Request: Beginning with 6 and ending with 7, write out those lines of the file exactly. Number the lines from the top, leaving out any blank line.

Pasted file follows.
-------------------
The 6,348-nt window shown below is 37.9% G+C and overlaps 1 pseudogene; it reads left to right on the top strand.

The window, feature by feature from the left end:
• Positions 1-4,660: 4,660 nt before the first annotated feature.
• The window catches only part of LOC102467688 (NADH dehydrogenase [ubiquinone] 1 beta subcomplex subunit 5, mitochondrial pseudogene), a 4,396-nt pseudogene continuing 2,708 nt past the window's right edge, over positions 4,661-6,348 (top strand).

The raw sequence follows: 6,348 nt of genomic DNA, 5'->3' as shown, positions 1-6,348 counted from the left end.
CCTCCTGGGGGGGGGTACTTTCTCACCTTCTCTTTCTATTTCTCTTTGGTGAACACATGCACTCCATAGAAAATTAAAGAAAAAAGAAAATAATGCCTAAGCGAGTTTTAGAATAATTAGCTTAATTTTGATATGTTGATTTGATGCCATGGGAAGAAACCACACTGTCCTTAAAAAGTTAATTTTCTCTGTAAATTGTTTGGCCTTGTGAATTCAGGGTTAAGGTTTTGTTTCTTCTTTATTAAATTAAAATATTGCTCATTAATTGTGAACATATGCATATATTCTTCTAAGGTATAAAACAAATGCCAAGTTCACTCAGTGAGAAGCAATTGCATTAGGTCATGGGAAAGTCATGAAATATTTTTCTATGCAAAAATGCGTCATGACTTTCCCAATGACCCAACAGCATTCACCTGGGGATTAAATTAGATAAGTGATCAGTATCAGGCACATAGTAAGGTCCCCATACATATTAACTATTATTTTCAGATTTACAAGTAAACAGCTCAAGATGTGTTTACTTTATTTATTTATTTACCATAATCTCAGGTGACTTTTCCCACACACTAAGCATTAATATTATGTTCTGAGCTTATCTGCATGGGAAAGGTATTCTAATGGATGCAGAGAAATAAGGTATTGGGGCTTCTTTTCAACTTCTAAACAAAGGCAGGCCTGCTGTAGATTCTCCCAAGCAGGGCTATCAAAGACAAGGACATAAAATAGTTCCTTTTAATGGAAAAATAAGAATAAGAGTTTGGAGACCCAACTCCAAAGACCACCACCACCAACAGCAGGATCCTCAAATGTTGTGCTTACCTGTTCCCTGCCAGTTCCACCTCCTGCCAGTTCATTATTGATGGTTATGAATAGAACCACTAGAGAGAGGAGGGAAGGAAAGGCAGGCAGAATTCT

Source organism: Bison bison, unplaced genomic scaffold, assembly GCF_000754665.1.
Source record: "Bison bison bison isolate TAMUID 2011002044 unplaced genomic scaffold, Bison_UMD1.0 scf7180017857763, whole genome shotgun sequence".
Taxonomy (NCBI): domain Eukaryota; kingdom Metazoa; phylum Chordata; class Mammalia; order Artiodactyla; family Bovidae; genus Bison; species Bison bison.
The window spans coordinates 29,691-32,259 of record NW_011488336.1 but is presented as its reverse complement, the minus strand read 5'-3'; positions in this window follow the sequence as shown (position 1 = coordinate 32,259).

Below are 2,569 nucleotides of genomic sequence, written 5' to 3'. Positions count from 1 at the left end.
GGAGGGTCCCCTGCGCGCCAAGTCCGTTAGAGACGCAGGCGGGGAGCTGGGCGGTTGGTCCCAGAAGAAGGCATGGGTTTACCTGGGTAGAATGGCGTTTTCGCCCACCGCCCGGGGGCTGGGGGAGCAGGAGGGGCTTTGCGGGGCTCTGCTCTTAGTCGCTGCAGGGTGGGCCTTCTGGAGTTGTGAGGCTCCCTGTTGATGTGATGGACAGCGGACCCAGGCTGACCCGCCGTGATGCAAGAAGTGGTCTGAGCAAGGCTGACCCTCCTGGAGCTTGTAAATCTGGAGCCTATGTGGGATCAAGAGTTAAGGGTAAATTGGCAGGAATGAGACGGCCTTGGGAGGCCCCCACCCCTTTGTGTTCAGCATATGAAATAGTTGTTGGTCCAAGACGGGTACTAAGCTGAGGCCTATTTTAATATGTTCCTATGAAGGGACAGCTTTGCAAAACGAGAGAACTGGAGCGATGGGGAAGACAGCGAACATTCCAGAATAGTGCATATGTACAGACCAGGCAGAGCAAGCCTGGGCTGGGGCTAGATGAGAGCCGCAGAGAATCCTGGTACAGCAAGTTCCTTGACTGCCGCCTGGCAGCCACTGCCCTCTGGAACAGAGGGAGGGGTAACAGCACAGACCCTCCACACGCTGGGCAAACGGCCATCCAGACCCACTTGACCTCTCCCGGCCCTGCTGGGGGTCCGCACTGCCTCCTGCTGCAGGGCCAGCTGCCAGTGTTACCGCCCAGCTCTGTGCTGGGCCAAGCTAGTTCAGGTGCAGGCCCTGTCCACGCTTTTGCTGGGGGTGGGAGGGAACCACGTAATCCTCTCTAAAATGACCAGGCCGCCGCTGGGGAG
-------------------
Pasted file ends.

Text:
CCTCCTGGGGGGGGGTACTTTCTCACCTTCTCTTTCTATTTCTCTTTGGTGAACACATGCACTCCATAGAAAATTAAAGAAAAAAGAAAATAATGCCTAAGCGAGTTTTAGAATAATTAGCTTAATTTTGATATGTTGATTTGATGCCATGGGAAGAAACCACACTGTCCTTAAAAAGTTAATTTTCTCTGTAAATTGTTTGGCCTTGTGAATTCAGGGTTAAGGTTTTGTTTCTTCTTTATTAAATTAAAATATTGCTCATTAATTGTGAACATATGCATATATTCTTCTAAGGTATAAAACAAATGCCAAGTTCACTCAGTGAGAAGCAATTGCATTAGGTCATGGGAAAGTCATGAAATATTTTTCTATGCAAAAATGCGTCATGACTTTCCCAATGACCCAACAGCATTCACCTGGGGATTAAATTAGATAAGTGATCAGTATCAGGCACATAGTAAGGTCCCCATACATATTAACTATTATTTTCAGATTTACAAGTAAACAGCTCAAGATGTGTTTACTTTATTTATTTATTTACCATAATCTCAGGTGACTTTTCCCACACACTAAGCATTAATATTATGTTCTGAGCTTATCTGCATGGGAAAGGTATTCTAATGGATGCAGAGAAATAAGGTATTGGGGCTTCTTTTCAACTTCTAAACAAAGGCAGGCCTGCTGTAGATTCTCCCAAGCAGGGCTATCAAAGACAAGGACATAAAATAGTTCCTTTTAATGGAAAAATAAGAATAAGAGTTTGGAGACCCAACTCCAAAGACCACCACCACCAACAGCAGGATCCTCAAATGTTGTGCTTACCTGTTCCCTGCCAGTTCCACCTCCTGCCAGTTCATTATTGATGGTTATGAATAGAACCACTAGAGAGAGGAGGGAAGGAAAGGCAGGCAGAATTCT

Source organism: Bison bison, unplaced genomic scaffold, assembly GCF_000754665.1.